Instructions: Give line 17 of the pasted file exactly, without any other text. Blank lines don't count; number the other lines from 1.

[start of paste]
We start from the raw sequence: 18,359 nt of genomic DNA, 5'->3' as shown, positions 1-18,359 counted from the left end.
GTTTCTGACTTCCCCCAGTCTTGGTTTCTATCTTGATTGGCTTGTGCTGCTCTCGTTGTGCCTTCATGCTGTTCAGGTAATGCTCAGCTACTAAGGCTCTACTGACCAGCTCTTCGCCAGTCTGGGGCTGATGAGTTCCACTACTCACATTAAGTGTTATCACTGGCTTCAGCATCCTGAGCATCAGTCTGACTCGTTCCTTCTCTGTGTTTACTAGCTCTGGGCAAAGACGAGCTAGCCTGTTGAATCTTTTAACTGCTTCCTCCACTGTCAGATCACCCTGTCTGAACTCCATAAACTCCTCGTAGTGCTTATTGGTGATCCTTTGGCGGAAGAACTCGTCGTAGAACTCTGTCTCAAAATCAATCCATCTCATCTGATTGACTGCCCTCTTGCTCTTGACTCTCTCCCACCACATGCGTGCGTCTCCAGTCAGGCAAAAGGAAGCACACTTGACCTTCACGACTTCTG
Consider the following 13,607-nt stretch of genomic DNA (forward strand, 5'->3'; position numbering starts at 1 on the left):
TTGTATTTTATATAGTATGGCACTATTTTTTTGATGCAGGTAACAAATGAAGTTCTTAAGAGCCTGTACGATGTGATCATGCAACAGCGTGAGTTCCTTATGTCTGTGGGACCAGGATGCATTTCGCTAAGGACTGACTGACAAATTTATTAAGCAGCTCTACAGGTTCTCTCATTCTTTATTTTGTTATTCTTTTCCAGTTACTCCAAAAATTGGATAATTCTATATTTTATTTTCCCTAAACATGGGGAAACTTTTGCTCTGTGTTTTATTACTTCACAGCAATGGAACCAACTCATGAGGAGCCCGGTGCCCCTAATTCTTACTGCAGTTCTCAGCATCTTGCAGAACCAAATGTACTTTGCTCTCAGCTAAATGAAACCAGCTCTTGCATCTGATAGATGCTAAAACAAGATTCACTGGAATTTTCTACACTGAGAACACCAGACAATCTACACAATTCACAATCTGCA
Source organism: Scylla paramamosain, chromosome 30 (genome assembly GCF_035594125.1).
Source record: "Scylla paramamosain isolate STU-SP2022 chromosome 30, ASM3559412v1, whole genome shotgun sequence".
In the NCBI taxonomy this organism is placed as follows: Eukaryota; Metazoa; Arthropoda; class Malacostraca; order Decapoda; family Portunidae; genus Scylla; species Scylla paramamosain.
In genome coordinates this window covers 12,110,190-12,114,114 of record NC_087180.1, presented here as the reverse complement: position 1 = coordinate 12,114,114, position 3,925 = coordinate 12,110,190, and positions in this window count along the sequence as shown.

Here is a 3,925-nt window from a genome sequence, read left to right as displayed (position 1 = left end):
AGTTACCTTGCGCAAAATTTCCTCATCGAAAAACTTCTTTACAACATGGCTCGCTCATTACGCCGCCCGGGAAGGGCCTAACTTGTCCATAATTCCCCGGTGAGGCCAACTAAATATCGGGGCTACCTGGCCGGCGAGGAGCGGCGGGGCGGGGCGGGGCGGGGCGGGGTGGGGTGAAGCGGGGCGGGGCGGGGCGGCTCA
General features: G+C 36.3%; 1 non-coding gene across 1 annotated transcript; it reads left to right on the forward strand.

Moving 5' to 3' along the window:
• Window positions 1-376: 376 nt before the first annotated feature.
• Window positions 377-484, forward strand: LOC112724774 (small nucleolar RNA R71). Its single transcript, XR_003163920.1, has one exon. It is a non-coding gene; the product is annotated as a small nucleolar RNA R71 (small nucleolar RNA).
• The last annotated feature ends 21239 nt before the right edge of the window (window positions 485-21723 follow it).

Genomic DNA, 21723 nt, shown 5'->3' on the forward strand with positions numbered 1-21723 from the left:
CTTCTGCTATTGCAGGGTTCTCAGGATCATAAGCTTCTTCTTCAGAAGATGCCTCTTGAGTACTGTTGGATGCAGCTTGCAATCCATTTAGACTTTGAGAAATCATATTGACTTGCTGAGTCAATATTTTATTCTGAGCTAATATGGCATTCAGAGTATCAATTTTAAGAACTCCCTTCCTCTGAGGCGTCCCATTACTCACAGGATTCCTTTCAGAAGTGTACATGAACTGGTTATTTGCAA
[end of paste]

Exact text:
CTTCTGCTATTGCAGGGTTCTCAGGATCATAAGCTTCTTCTTCAGAAGATGCCTCTTGAGTACTGTTGGATGCAGCTTGCAATCCATTTAGACTTTGAGAAATCATATTGACTTGCTGAGTCAATATTTTATTCTGAGCTAATATGGCATTCAGAGTATCAATTTTAAGAACTCCCTTCCTCTGAGGCGTCCCATTACTCACAGGATTCCTTTCAGAAGTGTACATGAACTGGTTATTTGCAA